Officers re-elected; new church funding policy adopted
February 1 2002 by Tony W. Cartledge , BR Editor

Officers re-elected; new church funding policy adopted | Friday, Feb. 1, 2002

Friday, Feb. 1, 2002

Officers re-elected; new church funding policy adopted

By Tony W. Cartledge BR Editor

ASHEBORO - Dixon Free and David Horton return to the top two posts of the Baptist State Convention's (BSC) General Board after action taken by the board during its Jan. 29-30 meeting.

Free, pastor of First Baptist, Lincolnton, returns as president. Horton, pastor of Gate City Baptist in Jamestown, is vice president.

General Board members also filled out the 2002 Executive Committee with several new committee chairs and four at-large members (see Page 4). The General Board acts for the BSC between annual sessions, and the Executive Committee acts for the General Board on employment and other issues.

New church funding

The BSC will keep its guidelines for funding new churches primarily through the association where they are located, but will allow for some exceptions, the BSC's Executive Committee decided.

The Executive Committee accepted a report from the New Church Starts Study Committee, which was formed to deal with the issue of convention assistance for new churches that do not fit the traditional guidelines.

Committee chair Leland Kerr said the committee had recommended "that the present policy be affirmed as the norm for funding new church starts, and when exceptions arise the General Board staff be allowed to deal with them on a case by case basis." The Executive Committee approved the report and asked the committee to develop more specific guidelines for dealing with exceptions.

When asked about the current status of the Providence Baptist congregation in Hendersonville that initially sparked the study, Royston said the process for dealing with exceptions was still being developed after consultation with directors of missions across the state, so no action had been taken.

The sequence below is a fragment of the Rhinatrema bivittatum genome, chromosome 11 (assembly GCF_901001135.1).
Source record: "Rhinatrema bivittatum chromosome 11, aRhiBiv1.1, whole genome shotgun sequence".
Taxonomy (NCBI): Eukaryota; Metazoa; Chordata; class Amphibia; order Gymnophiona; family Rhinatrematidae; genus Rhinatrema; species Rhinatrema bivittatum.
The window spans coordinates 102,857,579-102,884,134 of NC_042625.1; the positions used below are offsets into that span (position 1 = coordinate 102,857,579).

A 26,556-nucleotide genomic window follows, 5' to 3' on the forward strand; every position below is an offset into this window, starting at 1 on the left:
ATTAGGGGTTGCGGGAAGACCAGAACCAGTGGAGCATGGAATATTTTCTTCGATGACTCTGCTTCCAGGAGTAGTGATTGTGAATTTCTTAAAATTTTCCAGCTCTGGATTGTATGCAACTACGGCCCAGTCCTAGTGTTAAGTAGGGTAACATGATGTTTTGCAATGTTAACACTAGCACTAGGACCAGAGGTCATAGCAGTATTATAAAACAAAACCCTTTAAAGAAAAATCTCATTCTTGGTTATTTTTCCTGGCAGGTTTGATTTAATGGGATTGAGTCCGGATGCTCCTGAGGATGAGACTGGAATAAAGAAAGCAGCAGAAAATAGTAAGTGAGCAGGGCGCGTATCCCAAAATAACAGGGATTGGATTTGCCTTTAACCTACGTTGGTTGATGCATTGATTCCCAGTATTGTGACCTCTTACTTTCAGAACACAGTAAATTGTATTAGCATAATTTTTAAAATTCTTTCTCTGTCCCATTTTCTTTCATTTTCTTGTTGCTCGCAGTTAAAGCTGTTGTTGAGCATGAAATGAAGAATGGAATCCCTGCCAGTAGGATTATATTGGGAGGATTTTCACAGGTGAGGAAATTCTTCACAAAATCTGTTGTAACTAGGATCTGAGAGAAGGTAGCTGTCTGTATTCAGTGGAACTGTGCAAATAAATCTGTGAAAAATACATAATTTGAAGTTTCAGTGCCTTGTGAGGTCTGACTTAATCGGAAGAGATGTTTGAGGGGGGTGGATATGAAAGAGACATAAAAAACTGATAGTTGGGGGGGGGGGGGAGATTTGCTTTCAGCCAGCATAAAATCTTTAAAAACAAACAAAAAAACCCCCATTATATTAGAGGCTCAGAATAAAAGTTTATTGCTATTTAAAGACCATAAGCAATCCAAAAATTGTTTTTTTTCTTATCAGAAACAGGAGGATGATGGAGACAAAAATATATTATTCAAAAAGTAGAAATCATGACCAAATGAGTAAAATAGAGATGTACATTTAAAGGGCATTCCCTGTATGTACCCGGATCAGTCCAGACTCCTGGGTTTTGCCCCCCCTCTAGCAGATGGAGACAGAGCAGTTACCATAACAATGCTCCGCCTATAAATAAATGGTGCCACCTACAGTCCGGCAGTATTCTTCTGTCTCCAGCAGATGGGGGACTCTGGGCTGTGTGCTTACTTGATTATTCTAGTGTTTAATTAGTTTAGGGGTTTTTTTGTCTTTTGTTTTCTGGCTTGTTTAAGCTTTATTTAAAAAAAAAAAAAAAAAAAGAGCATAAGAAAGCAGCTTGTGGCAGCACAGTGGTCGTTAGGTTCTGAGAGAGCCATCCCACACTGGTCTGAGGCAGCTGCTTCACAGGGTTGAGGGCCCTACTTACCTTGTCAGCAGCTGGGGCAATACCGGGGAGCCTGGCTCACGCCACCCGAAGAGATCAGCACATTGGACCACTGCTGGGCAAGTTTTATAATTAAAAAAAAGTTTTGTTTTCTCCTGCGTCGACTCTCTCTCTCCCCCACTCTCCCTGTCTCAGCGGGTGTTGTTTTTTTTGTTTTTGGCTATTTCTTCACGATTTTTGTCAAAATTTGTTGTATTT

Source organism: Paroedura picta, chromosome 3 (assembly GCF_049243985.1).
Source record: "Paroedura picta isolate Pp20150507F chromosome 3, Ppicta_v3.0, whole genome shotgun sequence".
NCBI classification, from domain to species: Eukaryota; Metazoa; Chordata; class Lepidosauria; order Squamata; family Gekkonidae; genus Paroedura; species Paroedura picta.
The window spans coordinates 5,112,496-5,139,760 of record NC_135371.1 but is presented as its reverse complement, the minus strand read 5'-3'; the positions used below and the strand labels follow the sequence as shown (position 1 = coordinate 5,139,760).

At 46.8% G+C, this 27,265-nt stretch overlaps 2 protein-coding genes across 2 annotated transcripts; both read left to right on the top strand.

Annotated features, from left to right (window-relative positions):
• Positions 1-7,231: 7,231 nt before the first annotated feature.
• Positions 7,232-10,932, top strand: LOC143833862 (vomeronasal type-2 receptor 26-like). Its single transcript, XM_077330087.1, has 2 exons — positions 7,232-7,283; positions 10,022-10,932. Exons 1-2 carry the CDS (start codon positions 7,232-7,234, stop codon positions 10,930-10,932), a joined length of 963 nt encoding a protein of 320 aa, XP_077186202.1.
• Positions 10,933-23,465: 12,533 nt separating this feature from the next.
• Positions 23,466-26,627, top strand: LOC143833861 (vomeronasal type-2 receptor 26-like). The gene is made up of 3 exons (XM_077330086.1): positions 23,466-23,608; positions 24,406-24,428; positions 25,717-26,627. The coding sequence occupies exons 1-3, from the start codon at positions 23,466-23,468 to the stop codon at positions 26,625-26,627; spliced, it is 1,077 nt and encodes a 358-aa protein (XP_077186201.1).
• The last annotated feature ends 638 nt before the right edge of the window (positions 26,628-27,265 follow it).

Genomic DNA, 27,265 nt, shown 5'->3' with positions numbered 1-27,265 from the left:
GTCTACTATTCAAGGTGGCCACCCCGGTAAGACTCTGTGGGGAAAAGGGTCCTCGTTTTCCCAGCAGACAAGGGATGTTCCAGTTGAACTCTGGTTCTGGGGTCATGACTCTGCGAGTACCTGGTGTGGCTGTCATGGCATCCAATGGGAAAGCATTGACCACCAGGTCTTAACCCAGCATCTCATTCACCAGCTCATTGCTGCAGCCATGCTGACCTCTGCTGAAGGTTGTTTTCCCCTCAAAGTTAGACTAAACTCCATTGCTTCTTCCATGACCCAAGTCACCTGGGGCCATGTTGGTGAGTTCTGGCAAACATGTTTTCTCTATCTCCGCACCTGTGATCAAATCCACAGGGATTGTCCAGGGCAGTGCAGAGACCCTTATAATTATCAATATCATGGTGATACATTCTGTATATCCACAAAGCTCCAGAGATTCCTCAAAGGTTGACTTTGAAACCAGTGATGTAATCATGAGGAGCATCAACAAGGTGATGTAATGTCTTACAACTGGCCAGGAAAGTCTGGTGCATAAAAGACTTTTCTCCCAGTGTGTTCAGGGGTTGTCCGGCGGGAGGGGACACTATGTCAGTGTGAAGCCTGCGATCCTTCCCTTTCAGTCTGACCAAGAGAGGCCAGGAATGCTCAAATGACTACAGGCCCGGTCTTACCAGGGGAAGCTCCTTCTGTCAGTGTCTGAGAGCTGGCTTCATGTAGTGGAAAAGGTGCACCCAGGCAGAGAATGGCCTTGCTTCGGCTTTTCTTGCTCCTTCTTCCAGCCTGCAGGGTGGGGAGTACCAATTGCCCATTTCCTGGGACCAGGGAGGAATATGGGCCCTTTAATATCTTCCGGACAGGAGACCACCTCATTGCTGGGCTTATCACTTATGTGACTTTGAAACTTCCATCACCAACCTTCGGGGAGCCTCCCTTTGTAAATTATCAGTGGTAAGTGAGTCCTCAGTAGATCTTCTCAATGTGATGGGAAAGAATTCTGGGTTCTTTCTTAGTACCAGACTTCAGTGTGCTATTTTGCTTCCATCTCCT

The Providence church, which plans no affiliation with the Southern Baptist Convention (SBC), had made initial overtures to the Carolina Association, but learned that membership was limited to SBC churches. The church was later admitted to the United Association.

Executive director-treasurer's report

Executive Director-treasurer Jim Royston reviewed the five-year goals he set for the BSC in 2001. The BSC has shown some growth during the past 20 years, he said, but has lost ground in both membership and stewardship. North Carolina's population increased from 5.8 million to 8 million between 1980 and 2000, he said, but the BSC grew less than one percent (1.17 million to 1.18 million), becoming less of a presence in the state.

Cooperative giving receipts to the BSC increased more than 200 percent from $16 million to $34 million during the same period, Royston said, while BSC churches' receipts grew from $200 million to $704 million. That is an increase of more than 350 percent which resulted in the percentage of cooperative giving to the BSC falling from 8 percent in 1980 to less than 5 percent in 2001.

"But God still wants to use N.C. Baptists to make a difference in winning others to Christ," Royston said. He highlighted convention goals and efforts to begin new churches and to assist in revitalizing existing congregations.